If you feel you have been harassed at work and it causes emotional distress and interferes with your ability to do your job, call us at 888-762-0297 to discuss your case.
Your consultation will be confidential and free.
We represent clients in Los Angeles and throughout the state of California.
What is harassment in the workplace?
Generally, harassment in the workplace entails intentionally targeting someone else with behavior meant to alarm, annoy, torment, or terrorize them.
Harassment could also be defined as any repeated or continuing uninvited contact that serves no useful purpose beyond creating alarm, annoyance, or emotional distress.
Not all petty annoyances constitute harassment, but if you want to know if you have a legal claim against a person who is causing problems, you need to speak with an attorney.
Types of harassment
The harassment at work may take many forms. Often different types of harassment overlap and coexist together. It may include:
Disability harassment in the workplace,
Harassment based on sexual orientation,
Quid pro quo form of harassment (literally, do this for that).
The most common cases
The most common harassment types at work in Los Angeles and other California cities include:
Cyberbullying, or online harassment.
California harassment laws
The Fair Employment and Housing Act (FEHA) at the state level and Title VII of the Civil Rights Act of 1964 at the federal level protect harassment victims.
Can I sue my employer for harassment in the workplace?
Yes, employees can sue for harassment, discrimination, and bullying at the workplace.
In Los Angeles and other California cities, if your employer knew about a hostile work environment and didn't do anything to change it, then the employer can be legally liable for violating the Title VII of the Civil Rights Act of 1964.
For more information or to know if you have valid legal grounds to file an official harassment complaint, call our office.
How do you prove harassment?
The following supporting documentation could be useful to prove your harassment claim:
Document the day and time of an incident, names of all people involved, the eyewitness's information,
The frequency of the incidents,
Save all texts, emails, or in some cases, videos that the harasser sent to you.
Harassment: What to do
There are a few things you can do if you are experiencing harassment at the workplace:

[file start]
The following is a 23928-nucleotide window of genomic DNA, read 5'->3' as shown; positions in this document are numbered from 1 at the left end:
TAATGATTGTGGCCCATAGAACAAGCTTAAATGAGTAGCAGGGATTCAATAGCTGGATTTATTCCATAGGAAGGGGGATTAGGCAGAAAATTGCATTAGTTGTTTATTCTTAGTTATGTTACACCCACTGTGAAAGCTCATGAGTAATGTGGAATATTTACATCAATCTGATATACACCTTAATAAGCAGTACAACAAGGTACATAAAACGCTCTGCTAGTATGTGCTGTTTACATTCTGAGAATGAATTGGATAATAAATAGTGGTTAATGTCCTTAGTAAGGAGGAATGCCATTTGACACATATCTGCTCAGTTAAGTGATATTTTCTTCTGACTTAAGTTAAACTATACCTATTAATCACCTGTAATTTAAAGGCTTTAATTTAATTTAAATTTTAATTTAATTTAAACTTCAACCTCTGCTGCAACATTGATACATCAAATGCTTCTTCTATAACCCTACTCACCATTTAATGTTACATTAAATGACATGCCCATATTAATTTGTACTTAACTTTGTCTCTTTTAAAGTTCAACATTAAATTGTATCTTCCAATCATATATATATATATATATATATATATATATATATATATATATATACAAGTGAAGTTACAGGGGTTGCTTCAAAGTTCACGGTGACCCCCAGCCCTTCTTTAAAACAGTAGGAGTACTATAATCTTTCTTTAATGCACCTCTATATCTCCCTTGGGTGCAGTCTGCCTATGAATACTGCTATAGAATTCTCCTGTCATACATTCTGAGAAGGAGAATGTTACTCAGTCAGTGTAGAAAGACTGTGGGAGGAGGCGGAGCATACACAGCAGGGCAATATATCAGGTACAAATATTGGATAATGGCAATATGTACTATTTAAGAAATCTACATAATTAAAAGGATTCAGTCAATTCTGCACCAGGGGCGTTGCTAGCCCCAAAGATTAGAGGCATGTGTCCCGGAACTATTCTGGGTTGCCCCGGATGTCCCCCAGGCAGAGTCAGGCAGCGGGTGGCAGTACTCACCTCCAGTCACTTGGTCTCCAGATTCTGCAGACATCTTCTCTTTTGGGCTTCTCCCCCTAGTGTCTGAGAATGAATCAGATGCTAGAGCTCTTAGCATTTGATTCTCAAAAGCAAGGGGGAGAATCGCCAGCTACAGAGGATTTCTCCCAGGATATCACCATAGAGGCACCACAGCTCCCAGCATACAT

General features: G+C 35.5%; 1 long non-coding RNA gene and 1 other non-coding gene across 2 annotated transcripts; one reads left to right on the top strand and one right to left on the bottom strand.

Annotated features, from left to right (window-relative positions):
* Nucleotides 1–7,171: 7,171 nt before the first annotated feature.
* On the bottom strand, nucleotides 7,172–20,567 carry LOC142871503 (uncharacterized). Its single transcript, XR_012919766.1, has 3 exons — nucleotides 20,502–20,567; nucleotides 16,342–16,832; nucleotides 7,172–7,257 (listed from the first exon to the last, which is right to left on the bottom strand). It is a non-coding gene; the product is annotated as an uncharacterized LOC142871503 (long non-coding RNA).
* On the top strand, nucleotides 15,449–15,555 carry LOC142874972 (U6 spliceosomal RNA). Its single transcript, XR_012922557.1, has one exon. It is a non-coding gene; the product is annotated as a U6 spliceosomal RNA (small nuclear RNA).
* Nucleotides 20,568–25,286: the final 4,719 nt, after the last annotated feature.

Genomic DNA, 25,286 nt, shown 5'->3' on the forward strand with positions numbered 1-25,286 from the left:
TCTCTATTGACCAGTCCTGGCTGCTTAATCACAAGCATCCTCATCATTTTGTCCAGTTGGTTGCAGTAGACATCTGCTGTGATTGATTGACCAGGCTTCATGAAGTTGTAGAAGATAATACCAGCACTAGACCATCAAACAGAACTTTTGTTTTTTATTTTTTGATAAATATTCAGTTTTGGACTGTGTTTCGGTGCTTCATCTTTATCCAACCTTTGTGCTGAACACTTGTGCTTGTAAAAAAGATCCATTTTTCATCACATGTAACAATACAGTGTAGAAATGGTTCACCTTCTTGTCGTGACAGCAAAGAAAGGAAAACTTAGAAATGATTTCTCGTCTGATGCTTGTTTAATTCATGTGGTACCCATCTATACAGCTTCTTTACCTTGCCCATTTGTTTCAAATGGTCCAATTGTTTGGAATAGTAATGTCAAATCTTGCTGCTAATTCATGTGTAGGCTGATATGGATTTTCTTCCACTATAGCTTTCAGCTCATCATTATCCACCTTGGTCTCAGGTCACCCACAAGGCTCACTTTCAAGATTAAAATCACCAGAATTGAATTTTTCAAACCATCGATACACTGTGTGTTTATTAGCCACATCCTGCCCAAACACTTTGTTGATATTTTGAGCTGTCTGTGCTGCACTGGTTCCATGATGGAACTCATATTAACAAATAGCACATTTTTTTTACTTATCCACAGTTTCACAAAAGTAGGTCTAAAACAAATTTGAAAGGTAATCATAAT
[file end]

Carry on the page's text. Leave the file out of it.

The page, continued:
1) You may try to talk to the person who is harassing you and let them know that their behavior is not welcomed.
2) Discuss the incident with your boss.
3) Check the company policy; often, there is a process in place to handle harassment complaints.
4) Make an official complaint to the HR department, document your complaint's date and time, and their response.
5) Be prepared that there could be retaliation against you.
6) Contact an employment lawyer who has experience handling harassment complaints in California. We invite you to call us to discuss your case.
What is the time limit to file a harassment claim in California?
There are strict deadlines (statute of limitations) within which you must act to file a harassment lawsuit. These statutes of limitations are complex and vary for different types of legal actions. Failure to meet these deadlines can cause you to lose your case or to lose your legal rights. If you live in California and want to know when a deadline is to file a complaint in your case, give us a call and fill out the online form below to schedule an appointment with an attorney who handles harassment cases.
How does the employment lawyer get paid?
We take all harassment claims on a contingency basis, which means - there is no fee unless we negotiate a settlement or win your case at trial.
For more information
To discuss your case, call us at 888-762-0297 and ask to speak with an attorney who handles harassment in the workplace cases.
Your consultation will be confidential, informative, and free.
We represent clients in Los Angeles, Orange County, San Diego, Imperial, Alameda, San Bernardino, Santa Barbara, Santa Rosa, San Jose, Sacramento, San Francisco, and California.
Last updated on October 19, 2020.